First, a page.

# Derivative of exponents question HELP

## Homework Statement

find the derivative of: 4e^t((e^2t)-(e^t))

## Homework Equations

d/dx[b^x] = lnb(b^x)d/dx(x)

## The Attempt at a Solution

I tried subtracting the two exponents in the brackets as well as multiplying it out. both wrong. Help?

$$4e^{t}(e^{2t}-e^{t})$$ ?

You should make it easier on yourself and distribute that $4e^{t}$ through the parenthesis and then take the derivative. Remember to use the chainrule, for example, recall that:
$$\frac{d}{dx}e^{f(x)}=e^{f(x)}\frac{df(x)}{dx}$$

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## Homework Statement

find the derivative of: 4e^t((e^2t)-(e^t))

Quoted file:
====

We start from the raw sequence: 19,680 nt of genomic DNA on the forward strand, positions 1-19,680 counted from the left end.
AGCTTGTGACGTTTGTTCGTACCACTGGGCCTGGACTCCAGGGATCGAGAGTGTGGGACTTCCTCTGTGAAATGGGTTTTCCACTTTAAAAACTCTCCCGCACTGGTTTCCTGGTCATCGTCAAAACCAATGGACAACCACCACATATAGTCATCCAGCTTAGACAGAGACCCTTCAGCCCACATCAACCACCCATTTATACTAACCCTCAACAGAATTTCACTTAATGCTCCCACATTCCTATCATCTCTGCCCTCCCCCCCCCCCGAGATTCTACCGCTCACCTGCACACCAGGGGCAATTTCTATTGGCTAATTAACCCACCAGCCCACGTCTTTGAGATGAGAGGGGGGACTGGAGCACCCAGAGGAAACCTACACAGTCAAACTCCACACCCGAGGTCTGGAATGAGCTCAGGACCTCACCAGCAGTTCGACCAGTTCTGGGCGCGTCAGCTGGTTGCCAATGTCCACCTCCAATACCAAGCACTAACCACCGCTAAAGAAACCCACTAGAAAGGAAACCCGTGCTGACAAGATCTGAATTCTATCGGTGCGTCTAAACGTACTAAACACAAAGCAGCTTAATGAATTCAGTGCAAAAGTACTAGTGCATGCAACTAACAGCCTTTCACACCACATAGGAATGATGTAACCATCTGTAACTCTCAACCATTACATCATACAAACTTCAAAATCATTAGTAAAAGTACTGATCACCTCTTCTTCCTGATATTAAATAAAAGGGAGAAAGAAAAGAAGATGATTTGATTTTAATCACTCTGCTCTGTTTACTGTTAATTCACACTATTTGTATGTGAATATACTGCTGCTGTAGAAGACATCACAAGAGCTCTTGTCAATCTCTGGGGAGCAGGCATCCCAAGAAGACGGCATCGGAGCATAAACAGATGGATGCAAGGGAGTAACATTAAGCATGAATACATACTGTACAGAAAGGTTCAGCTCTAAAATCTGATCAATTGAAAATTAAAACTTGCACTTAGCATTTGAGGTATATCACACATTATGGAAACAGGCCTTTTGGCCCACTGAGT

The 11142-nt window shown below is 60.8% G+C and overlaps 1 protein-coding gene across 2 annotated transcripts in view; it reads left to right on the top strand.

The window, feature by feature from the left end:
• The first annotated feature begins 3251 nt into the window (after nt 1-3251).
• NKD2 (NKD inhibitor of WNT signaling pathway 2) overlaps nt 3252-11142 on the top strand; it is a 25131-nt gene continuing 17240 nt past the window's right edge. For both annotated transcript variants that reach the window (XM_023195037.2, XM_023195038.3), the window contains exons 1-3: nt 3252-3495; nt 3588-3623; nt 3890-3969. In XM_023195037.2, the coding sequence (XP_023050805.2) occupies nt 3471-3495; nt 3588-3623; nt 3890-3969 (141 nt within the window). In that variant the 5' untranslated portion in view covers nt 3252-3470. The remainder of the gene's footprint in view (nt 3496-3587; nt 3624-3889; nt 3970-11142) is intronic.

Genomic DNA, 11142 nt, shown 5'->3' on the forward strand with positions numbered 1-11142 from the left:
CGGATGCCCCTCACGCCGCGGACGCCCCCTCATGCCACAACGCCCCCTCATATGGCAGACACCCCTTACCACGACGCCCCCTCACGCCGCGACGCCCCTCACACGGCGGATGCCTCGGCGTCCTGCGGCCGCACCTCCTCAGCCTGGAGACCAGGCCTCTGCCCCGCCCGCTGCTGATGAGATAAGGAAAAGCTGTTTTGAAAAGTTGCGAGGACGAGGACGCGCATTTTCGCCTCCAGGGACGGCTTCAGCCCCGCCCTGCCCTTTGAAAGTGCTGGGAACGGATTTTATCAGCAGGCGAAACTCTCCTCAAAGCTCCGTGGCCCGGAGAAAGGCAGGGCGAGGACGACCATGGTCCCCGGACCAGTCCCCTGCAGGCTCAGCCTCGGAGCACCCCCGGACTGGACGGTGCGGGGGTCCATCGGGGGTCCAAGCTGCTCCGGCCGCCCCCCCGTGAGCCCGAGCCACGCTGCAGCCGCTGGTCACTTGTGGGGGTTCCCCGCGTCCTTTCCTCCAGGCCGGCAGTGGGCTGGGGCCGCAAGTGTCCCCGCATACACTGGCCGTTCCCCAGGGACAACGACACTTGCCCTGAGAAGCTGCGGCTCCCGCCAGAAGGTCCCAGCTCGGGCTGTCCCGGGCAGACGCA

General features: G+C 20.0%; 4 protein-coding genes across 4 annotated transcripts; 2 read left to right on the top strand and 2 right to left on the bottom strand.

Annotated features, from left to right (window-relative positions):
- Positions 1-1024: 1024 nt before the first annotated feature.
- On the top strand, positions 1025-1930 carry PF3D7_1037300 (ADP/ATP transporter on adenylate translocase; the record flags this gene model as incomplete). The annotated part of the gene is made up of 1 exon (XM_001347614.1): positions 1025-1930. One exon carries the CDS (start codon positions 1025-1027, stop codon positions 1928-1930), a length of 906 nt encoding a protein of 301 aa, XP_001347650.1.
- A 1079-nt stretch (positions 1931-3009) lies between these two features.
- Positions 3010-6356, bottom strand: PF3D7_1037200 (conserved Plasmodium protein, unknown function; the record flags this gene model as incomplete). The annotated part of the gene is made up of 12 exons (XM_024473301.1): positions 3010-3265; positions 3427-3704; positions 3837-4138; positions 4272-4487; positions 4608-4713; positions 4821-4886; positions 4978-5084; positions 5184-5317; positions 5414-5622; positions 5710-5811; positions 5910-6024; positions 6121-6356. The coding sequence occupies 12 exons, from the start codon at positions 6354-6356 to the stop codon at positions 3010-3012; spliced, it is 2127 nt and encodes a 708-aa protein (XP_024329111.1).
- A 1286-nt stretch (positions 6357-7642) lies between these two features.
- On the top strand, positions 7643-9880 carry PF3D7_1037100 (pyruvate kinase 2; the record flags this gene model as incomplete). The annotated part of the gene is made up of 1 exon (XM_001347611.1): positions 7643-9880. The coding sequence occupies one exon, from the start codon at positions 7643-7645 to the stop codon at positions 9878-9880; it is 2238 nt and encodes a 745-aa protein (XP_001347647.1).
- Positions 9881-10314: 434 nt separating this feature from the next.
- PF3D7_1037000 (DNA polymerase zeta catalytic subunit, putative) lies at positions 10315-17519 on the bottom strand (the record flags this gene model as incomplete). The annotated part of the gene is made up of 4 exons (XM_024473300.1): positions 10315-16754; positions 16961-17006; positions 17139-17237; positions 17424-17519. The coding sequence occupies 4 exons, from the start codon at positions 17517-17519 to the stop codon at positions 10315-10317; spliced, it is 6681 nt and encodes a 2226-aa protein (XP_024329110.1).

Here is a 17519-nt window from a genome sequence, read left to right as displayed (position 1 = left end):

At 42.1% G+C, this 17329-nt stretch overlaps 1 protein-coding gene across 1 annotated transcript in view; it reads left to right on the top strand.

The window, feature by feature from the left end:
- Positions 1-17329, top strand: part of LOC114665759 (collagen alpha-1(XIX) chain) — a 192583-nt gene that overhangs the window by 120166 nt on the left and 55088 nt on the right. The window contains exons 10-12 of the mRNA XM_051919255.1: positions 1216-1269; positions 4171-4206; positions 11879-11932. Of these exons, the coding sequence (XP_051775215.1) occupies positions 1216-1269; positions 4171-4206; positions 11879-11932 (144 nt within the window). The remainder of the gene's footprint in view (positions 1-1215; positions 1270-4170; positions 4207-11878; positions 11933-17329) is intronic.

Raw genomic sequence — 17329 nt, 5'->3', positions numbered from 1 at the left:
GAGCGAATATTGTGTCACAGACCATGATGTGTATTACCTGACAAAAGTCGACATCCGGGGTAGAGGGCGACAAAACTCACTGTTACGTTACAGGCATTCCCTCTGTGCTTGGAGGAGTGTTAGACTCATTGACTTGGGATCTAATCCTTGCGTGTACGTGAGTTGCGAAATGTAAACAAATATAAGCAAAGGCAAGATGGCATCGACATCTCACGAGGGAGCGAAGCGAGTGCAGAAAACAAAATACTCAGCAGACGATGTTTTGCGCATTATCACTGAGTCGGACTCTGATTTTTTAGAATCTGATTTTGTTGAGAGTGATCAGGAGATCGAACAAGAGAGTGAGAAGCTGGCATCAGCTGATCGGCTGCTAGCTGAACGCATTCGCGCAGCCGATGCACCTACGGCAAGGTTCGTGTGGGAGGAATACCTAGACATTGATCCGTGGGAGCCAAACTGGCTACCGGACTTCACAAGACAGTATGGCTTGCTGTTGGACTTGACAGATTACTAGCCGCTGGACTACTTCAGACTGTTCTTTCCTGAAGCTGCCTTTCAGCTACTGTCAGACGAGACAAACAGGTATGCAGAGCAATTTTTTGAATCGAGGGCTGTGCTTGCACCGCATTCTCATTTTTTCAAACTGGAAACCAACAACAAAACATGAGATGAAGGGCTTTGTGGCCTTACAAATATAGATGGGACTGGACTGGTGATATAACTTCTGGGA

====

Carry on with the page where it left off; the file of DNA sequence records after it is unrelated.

## Homework Equations

d/dx[b^x] = lnb(b^x)d/dx(x)

## The Attempt at a Solution

I tried subtracting the two exponents in the brackets as well as multiplying it out. both wrong. Help?

So just to be clear, you are trying to find

$$\frac{d}{dt}\left(4e^t\left(e^{2t}-e^t\right)\right)$$

Correct?

I tried subtracting the two exponents in the brackets

$$e^{2t}-e^t\neq e^t$$

if that's what you were implying. Remember the rules for subtracting indices are

$$\frac{a^b}{a^c}=a^{b-c}$$

When you multiplied the factor out (expanded) what did you get?